When implementing Fartlek sessions the pace should alternate between fast and slow with an emphasis on fast running. Outdoor Fartlek sessions are an excellent change of pace after being forced indoors during winter months or by bouts of inclement weather. Depending on how and when you cycle Fartlek runs into your current training regimen they may also act as a great form of active recovery.

When designing a Fartlek training session you are limited only by your imagination and the terrain you have access to. Remember Fartlek is a free style form of training. Look at it as structured improvisation. Do not worry too much about the exact order of exercises or distances that you run. Just be sure to challenge yourself and work hard.

Fartlek training is generally associated with running, but can include almost any kind of exercise. Below I have outlined just one example of the variety of exercises that could be included in a 2 – mile Fartlek session:

  • Jog or jump rope for 5- 10 minutes as a warm-up.
  • Do 5-6 minutes of brisk calisthenics covering all major muscle groups.*
  • Run a half mile at a fast, steady pace (about 75% max speed).
  • Jog a quarter-mile.
  • Perform three to four acceleration sprints of 150 yards (jog 50 yards, stride 50 yards, sprint 50 yards) walk 50 yards after each.
  • Do four to six sprints of 20-50 yards, jogging 50 yards between each one.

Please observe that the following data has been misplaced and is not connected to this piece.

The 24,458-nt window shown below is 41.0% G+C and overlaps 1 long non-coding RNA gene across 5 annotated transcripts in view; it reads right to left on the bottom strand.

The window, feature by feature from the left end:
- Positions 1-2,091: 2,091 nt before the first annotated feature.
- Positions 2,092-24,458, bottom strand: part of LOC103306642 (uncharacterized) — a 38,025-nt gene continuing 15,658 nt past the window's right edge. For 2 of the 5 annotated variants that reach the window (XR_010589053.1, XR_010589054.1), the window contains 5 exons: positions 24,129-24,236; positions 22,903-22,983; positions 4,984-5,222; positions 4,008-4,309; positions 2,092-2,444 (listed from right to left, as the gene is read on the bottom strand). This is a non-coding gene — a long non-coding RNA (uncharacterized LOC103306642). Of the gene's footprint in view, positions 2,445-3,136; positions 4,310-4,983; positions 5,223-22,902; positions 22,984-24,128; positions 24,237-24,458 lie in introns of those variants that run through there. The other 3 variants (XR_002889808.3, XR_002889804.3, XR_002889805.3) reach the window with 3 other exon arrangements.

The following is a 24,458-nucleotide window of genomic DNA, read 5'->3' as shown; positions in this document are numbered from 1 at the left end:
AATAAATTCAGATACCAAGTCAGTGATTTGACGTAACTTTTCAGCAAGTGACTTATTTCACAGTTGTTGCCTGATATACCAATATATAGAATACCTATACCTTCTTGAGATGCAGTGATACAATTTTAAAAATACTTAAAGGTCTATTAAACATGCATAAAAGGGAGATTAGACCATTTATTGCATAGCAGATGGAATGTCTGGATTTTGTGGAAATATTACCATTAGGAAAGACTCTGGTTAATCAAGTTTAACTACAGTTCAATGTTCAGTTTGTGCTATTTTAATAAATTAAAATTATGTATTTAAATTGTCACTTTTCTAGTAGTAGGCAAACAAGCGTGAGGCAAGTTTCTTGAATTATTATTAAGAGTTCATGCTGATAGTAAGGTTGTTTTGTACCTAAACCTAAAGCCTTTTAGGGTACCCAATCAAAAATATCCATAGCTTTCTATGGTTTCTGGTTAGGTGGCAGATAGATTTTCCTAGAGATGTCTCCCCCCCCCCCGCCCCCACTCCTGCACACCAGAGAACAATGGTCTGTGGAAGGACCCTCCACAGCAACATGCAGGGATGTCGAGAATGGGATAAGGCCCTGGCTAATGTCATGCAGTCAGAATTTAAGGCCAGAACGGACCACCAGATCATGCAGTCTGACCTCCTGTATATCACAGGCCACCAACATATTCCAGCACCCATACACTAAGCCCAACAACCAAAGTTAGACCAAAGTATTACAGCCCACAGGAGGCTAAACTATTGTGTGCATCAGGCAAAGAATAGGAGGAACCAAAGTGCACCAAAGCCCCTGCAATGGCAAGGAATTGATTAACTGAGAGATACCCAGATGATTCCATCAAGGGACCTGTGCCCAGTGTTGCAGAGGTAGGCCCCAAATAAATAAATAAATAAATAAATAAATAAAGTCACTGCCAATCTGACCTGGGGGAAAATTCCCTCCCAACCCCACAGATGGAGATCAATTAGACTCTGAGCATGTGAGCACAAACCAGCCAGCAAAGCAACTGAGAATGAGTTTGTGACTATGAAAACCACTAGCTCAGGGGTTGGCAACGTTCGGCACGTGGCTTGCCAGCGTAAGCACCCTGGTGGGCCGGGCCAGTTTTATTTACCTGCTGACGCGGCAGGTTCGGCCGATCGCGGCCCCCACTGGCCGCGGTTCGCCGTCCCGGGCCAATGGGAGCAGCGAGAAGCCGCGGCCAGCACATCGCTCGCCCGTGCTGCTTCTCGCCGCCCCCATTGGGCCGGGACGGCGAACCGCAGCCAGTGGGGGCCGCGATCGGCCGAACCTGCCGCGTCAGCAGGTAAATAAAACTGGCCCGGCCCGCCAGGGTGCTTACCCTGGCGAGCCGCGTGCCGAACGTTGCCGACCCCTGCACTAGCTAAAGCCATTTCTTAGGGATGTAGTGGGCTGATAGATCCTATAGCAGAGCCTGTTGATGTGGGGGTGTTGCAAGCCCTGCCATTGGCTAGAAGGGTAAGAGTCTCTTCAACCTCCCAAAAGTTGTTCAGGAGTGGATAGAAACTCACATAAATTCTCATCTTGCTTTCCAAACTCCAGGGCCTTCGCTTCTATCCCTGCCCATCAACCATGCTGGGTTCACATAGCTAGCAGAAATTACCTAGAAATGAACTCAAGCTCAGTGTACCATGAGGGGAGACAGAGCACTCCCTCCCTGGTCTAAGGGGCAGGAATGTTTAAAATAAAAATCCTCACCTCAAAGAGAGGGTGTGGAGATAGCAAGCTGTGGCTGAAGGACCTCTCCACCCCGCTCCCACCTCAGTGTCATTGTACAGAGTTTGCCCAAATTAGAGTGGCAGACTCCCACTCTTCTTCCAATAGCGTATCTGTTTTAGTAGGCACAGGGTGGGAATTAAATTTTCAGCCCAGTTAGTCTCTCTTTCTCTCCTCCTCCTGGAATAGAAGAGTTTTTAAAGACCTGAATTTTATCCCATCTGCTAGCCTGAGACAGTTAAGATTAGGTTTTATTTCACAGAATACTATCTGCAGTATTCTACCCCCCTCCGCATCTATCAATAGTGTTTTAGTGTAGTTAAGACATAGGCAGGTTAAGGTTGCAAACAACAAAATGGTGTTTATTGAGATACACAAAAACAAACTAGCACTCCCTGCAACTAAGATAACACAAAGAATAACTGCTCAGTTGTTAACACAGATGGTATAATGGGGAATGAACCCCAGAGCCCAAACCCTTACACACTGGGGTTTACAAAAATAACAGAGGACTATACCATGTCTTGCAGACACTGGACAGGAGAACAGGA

• Jog a quarter-mile as a warm-down.
  • Stretch all major muscle groups

*Example of calisthenic circuit: 30 seconds on 15 seconds off.

  • Walking Lunges
  • Mountain Climbers
  • Sit-ups
  • Burpees
  • Bicycle crunches
  • Alternating back raise
  • Hamstring Bridges
  • T-stability push-ups

So there you have it, a simple and flexible system which practically guarantees that you will never get bored. Give Fartlek training a try and I am sure you will see and feel the fitness benefits while enjoying some time outdoors with nature.

PAU for NOW

TAKU

© 2006-2009 HybridFitness.tv. All Rights Reserved. Reproduction without permission prohibited.

SLEEP & REST “WHY IT IS IMPORTANT “

By Steve McKinney

According to an article in the premiere issue of the NFPT REVIEW, sleep is very important, they write:

One of the most inherent values of sleep is the concurrent breakdown of toxins in the cerebral spinal fluid that accumulate during waking hours. After 48 hours of sleep deprivation, test subjects have been found to display a significant long and short-term memory loss, and a reduction in their ability to reason and communicate effectively. All of these symptoms have been attributed in part to this build up of toxins in the cerebral spinal fluid during waking hours. It is also interesting to note that the rate of toxin build up in the cerebral spinal fluid is unique from individual to individual thus explaining the reason why some people can function effectively on less sleep than others.